Today in class, we started by learning how to get user input: First, we need to import java.util.Scanner; Then, we name the Scanner: Scanner in = new Scanner(System.in); System.out.println(in.next()); This will print the next string you input. Ex: If you input "Hello World", only "Hello" will be printed. System.out.println(in.nextLine()); This will print the next line you input. Ex: If you input "Hello World", it would print out "Hello World". You can also do in.nextInt(), in.nextDouble(), etc. We can also learned how to get input from a data file: A data file is a plain text file (a common suffix is .txt or .data). These files don't have any font or size formatting information. Data files often have multiple data columns, separated by commas, white spaces, or other characters. These separators are called "delimiters". Reading data files: import java.util.*; import java.io.*; class Main{ public static void main(String[] args) throws Exception { File theInput = new File("input.txt"); BufferedReader br = new BufferedReader(new FileReader(theInput)); String a = br.readLine(); //this will read the first line in input.txt System.out.println(a); } } Homework for this week: https://docs.google.com/forms/d/e/1FAIpQLSe1hdcr7ZYGrf7N7bEJD17EXkpqo5ckWecXsY-QhmDl1CcIPQ/viewform?usp=sf_link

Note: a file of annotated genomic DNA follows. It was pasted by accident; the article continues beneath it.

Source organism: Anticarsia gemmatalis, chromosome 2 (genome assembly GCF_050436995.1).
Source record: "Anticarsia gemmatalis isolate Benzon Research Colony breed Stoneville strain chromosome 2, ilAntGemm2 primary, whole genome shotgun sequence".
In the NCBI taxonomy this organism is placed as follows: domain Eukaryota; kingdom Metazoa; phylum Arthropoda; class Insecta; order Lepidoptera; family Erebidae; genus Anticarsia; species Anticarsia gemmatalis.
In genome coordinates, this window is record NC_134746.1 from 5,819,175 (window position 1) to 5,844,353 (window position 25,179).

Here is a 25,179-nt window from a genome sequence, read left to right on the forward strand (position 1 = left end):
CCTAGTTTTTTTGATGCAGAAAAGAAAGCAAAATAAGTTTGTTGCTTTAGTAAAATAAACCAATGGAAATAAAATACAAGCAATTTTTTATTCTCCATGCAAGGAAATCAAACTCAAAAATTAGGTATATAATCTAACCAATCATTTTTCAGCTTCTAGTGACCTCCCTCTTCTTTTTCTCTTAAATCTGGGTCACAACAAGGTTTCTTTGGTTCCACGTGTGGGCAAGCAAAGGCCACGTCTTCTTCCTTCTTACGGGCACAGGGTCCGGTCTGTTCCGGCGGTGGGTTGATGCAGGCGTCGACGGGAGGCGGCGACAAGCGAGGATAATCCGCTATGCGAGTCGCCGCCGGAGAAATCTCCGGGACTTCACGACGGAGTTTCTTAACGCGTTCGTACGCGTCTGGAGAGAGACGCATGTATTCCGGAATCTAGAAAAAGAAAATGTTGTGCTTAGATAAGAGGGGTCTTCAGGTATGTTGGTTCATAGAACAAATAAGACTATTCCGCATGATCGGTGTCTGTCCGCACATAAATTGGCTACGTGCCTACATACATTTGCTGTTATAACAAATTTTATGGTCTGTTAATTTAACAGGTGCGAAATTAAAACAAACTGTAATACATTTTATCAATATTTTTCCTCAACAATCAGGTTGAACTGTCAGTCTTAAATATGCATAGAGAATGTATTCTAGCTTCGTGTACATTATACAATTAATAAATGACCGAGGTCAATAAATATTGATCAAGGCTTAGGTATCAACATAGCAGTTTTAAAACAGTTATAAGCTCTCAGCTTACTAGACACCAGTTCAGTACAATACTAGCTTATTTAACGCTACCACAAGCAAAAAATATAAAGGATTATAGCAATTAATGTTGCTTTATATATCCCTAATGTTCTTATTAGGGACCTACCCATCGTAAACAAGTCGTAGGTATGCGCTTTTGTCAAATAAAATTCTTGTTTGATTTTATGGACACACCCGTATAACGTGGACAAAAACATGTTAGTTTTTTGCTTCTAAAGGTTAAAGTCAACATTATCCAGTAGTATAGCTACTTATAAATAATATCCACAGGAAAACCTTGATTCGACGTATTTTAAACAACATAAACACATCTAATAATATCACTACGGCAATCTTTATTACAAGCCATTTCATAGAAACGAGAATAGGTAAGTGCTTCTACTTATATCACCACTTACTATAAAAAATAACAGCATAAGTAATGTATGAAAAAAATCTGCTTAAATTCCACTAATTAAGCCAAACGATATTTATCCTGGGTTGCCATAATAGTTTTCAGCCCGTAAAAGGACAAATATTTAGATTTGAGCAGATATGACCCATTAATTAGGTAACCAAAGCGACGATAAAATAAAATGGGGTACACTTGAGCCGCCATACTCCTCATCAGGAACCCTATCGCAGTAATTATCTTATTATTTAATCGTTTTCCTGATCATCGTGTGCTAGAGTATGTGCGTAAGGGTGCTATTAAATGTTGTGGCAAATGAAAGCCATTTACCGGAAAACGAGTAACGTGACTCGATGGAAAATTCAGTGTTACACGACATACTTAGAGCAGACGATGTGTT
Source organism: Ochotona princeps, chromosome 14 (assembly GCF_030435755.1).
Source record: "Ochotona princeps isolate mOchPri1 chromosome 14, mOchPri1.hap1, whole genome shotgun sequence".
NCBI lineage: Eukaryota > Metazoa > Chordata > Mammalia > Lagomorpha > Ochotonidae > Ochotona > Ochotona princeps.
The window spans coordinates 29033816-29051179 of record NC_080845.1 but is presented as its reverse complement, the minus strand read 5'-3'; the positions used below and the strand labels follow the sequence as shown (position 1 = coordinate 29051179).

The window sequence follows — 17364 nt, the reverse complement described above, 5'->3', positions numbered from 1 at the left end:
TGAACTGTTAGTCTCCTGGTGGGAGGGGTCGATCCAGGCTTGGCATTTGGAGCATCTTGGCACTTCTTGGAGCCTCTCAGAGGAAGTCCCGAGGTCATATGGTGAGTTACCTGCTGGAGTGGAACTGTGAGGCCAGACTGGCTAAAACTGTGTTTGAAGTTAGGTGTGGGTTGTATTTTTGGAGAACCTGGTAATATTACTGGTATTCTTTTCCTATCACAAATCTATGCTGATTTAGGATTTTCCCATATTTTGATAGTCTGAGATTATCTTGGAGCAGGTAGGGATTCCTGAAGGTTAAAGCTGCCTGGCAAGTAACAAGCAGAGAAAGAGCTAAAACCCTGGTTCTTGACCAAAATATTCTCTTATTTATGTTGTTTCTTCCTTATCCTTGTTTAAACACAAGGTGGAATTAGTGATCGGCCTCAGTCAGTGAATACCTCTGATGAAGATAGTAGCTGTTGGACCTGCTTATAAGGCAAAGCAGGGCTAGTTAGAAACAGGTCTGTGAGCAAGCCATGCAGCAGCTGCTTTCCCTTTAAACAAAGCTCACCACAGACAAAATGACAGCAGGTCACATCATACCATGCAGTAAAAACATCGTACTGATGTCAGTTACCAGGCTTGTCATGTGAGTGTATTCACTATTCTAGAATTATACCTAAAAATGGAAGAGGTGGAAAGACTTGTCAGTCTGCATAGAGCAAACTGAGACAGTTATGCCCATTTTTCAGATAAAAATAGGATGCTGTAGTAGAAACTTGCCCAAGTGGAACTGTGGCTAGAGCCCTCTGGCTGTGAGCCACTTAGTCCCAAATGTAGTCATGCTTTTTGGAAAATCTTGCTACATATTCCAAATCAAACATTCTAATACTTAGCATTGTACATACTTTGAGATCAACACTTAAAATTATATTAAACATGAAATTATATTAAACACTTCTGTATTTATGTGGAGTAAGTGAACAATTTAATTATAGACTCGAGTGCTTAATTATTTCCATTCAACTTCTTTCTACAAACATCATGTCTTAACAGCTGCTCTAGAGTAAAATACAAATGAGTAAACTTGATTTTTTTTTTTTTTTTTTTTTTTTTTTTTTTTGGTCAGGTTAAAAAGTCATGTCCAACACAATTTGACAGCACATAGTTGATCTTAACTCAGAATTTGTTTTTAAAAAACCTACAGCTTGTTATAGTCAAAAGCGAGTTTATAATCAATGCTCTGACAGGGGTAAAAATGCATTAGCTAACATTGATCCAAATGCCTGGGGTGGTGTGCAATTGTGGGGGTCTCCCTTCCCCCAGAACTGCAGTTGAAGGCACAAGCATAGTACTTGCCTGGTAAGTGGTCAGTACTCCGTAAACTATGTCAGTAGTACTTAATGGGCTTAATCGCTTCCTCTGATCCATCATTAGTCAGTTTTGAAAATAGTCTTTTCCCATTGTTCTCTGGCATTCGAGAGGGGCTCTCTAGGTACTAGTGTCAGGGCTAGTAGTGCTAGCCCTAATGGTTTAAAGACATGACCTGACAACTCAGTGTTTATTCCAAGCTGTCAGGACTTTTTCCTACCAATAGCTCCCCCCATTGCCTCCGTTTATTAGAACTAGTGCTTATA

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cloudiiiday
Sep 30, 2021
In Introduction to Java
Here is a recap of what we learned in class today: -Literals and data types Literals are numeric values that are used to compute. Arithmetic equations include variables, literals, and operators. If you mix different types of data, all "lower" types will be automatically promoted to the "higher" type in the operations. For example, if you divide an integer by a double, the result would be a double. -Casting If you want to specify the types of a variable or expression, you can use explicit type casting. For example, (double)1729/10 = 172.0, but ((double)1729)/10 = 172.9. -Assignment In coding, the equal sign "=" has a different meaning. Instead of meaning "equals", it means assigning the right side of the equation to the left or "assignment." For example, x=x+1 would mean adding 1 to x then assigning the value back to x. There are also shortcut operators for this purpose like "++" and "--."